Off the beaten track

UT club sports offer students the chance to be involved

Jackson Rogers, Associate Sports Editor

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While they may not get the publicity of varsity sports, club sports at the University of Toledo are still a big part of the campus’s fabric. UT offers 22 club sports: eight offered for men, five for women and nine co-ed.

“I think that having club sports gives students opportunities to disconnect with the everyday college struggles,” UT men’s club volleyball president Keiichi Koshino said. “They’re able to enjoy a sport they love. Not only that but it gives students a sense of belonging and friendship that last throughout college and perhaps even longer”.

The men’s sports include baseball, bowling, lacrosse, soccer, ultimate frisbee, volleyball and wrestling. The women’s sports include bowling, lacrosse, soccer, ultimate frisbee and volleyball.

The co-ed sports include cross country and track, fencing, quidditch, rowing, sailing, swimming, table tennis, tennis and water polo.

The clubs compete against other universities, compete in a conference and practice several times a week. Anybody can join a club, giving students a unique opportunity to enhance their college experience.

Each club is given roughly a $60,000 budget to pay for travel costs, gear, etc. Most of the payments come from the players through dues and fundraising.

Clubs provide students a break from the rigors of class and studying to represent UT on various playing fields.

One of the older clubs on campus is men’s hockey. The hockey club was established in 1966, won their conference nine times, advanced to regionals three times and won a national championship in 1992.

The Rockets compete in the American Collegiate Hockey Association. Their conference is called the Tri- State Collegiate Hockey League.

This conference includes the University of Akron, University of Cincinnati, University of Dayton, Indiana University of Pennsylvania, Ohio University, University of Pittsburgh, West Virginia University and Wright State University.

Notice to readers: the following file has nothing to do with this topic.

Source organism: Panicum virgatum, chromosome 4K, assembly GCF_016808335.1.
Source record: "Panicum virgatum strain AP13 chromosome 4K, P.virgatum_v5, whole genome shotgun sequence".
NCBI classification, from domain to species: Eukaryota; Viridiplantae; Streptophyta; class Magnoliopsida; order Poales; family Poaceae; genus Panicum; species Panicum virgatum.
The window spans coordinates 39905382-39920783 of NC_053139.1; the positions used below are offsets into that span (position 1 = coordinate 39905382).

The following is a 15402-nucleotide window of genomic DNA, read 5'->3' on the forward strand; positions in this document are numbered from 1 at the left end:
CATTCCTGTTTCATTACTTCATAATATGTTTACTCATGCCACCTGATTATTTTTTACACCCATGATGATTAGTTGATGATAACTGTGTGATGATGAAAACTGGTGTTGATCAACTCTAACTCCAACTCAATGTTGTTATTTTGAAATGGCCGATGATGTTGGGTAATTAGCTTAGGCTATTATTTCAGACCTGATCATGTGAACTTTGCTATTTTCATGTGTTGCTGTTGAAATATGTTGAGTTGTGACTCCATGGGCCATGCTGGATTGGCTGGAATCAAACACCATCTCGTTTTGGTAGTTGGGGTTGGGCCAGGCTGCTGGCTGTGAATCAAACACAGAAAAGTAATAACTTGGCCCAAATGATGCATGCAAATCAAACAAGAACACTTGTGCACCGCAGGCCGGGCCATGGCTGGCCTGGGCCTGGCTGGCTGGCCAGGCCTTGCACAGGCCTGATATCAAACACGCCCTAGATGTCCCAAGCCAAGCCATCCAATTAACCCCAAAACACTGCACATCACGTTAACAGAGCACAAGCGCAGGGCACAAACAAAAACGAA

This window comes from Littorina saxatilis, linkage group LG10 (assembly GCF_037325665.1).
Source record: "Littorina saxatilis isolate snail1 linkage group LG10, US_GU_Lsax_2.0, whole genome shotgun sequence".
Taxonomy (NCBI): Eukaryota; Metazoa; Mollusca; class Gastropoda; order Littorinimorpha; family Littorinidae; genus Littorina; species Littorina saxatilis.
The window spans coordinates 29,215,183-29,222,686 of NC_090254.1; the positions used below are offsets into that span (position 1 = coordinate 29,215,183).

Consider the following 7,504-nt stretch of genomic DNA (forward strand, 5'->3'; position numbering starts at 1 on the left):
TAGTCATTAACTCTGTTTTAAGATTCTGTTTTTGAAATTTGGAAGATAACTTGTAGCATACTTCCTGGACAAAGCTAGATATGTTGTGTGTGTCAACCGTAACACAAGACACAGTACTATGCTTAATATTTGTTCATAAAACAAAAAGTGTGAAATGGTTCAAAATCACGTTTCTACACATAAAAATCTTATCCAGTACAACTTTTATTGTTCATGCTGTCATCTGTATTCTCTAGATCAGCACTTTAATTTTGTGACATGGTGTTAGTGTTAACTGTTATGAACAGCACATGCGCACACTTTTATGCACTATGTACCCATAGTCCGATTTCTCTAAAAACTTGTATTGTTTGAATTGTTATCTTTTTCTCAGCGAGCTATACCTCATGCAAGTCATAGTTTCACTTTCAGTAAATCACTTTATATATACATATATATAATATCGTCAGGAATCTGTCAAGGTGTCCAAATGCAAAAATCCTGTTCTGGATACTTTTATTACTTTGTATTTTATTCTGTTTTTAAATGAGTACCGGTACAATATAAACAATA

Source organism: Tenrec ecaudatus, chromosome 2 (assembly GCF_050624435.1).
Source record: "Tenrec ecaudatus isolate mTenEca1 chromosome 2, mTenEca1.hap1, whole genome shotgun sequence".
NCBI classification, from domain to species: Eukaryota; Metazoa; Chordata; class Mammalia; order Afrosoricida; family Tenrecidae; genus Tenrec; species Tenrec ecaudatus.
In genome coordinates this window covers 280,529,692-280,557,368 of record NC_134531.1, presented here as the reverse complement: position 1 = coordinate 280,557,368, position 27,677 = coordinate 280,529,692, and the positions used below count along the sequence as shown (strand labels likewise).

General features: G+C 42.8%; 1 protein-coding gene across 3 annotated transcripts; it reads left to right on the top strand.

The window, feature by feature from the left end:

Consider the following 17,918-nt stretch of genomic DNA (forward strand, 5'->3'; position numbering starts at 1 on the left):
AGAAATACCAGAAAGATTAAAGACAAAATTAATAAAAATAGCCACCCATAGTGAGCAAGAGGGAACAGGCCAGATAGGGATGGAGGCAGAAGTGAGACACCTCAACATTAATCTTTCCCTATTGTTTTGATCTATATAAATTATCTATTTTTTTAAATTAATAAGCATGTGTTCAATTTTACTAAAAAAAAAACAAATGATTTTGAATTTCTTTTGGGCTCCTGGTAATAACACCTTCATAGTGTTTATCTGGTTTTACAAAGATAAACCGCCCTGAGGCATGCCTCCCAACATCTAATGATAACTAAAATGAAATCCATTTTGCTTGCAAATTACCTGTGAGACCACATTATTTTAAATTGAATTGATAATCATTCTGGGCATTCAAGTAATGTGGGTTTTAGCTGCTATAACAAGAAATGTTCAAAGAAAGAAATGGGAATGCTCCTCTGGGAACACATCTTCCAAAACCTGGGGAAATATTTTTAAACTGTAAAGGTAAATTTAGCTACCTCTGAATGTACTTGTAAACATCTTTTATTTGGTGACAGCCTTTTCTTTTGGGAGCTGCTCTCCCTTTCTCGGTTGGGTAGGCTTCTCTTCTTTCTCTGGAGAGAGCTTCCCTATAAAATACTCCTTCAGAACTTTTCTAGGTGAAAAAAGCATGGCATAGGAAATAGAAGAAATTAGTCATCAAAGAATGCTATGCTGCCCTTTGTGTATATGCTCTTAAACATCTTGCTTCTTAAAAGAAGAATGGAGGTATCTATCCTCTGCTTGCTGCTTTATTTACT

A newer club, established in 2016, is the men’s volleyball team. The team travels across the Midwest to compete in weekend-long tournaments against other universities of the same size.

“When I first came to college, I was very eager to play competitive volleyball at the collegiate level,” Koshino said, “I went to the Rec center to ask about men’s club volleyball and they said it didn’t exist. They then asked if I would be interested in starting and I denied it at first. It wasn’t until I started playing competitively at the rec when I started to wonder if I could start the program here at UT.”

During their first year in existence, the Rockets started off slow in their going 1-13. They improved vastly in year two with a 7-7 record and placed third in the silver bracket at the Division IAAA National Championships in Kansas City, Missouri.

“Our goal has always been to give students the opportunity to compete in collegiate volleyball,” Koshino said. “With that being said, our goal is to expand our program and to compete better.”

Club sports are an important part to UT’s campus with giving students opportunities to continue their passions through sports. With driven students leading the charge, UT’s sports clubs’ should have success for years to come.

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Off the beaten track